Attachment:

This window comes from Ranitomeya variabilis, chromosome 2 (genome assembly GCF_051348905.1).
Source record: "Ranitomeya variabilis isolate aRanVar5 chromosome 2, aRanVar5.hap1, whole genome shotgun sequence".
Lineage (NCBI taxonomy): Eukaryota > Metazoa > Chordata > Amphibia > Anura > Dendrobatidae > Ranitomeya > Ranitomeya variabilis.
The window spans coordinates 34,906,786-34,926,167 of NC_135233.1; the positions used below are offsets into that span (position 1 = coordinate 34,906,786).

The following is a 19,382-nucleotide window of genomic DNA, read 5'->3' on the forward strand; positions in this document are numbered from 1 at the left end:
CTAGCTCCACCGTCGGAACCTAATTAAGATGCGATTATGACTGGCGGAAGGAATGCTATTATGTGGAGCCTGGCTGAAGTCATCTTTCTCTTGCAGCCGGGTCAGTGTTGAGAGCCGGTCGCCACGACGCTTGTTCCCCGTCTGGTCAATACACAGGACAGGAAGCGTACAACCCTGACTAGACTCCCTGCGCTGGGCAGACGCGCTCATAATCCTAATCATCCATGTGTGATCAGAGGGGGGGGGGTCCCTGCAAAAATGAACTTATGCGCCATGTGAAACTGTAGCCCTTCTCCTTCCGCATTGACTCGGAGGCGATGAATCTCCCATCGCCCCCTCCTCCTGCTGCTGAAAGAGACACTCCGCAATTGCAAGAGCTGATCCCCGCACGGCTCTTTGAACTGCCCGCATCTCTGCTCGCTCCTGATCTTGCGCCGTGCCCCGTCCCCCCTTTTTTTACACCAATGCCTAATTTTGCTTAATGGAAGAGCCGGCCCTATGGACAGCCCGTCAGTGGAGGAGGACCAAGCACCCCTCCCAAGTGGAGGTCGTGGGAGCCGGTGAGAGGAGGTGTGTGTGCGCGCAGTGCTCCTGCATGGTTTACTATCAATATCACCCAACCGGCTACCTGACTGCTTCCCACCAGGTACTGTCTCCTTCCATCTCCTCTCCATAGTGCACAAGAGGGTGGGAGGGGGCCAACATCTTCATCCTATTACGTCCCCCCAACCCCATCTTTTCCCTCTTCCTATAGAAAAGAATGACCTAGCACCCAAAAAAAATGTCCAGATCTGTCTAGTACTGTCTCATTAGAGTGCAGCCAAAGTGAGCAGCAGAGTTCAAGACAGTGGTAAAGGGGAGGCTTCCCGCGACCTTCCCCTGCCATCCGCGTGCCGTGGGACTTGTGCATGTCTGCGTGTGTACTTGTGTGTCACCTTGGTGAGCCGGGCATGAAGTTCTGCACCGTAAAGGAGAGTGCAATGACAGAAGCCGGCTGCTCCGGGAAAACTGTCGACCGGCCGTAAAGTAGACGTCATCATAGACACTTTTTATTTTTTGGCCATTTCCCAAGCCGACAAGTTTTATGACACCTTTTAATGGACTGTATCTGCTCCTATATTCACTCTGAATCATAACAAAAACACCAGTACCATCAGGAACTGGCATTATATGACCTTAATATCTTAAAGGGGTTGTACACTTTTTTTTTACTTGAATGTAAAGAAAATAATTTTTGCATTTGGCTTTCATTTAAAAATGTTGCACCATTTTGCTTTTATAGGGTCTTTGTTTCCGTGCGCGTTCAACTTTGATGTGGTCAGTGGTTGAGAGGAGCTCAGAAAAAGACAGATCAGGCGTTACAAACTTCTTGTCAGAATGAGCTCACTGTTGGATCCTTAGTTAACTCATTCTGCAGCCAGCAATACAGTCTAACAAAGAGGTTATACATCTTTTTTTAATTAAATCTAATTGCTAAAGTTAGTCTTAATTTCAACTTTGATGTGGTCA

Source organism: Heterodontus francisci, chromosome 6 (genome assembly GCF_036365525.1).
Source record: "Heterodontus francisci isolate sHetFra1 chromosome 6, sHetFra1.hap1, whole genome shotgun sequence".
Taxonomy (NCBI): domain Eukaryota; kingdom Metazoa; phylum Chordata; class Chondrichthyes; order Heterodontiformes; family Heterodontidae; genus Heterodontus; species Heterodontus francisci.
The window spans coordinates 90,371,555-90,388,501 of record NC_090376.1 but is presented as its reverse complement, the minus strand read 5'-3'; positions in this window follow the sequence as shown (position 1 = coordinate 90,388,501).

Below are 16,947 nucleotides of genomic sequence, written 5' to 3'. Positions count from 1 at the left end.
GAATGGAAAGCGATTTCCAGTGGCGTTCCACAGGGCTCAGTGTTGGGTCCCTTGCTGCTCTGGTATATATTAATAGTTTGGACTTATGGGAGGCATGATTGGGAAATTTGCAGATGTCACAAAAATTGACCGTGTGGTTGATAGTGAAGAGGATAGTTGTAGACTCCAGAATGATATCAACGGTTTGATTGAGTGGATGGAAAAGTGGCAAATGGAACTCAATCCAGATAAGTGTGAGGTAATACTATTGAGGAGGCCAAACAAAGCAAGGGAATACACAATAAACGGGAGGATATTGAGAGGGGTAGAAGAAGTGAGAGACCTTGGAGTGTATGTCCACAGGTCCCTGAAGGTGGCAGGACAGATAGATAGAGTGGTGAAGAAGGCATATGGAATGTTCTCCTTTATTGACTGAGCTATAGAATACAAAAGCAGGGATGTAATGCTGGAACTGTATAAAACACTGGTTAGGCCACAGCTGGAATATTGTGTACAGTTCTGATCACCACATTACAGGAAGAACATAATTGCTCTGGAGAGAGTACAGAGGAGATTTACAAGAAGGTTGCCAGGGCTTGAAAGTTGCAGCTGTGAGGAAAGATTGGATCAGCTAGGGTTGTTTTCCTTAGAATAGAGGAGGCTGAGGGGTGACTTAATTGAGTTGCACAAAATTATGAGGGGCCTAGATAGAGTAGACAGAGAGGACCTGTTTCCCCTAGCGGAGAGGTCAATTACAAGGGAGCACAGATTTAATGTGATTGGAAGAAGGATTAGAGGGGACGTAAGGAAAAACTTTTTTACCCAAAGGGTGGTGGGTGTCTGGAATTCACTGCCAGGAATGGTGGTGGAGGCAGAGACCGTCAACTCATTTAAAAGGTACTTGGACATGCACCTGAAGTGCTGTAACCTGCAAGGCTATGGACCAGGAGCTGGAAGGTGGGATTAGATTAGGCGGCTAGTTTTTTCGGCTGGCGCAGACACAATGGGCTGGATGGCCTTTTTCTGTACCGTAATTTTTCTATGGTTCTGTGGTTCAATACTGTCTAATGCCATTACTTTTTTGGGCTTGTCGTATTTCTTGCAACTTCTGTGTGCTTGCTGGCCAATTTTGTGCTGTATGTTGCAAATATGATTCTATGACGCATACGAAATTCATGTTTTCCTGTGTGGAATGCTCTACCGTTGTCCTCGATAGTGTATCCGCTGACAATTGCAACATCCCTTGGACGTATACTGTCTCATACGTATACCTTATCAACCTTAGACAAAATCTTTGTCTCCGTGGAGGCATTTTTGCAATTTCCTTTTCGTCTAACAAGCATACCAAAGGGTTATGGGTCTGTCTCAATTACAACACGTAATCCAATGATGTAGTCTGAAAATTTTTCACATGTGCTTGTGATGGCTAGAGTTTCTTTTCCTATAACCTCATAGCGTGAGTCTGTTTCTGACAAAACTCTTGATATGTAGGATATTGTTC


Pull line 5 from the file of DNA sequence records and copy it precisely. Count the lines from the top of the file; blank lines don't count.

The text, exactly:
The following is a 19,382-nucleotide window of genomic DNA, read 5'->3' on the forward strand; positions in this document are numbered from 1 at the left end: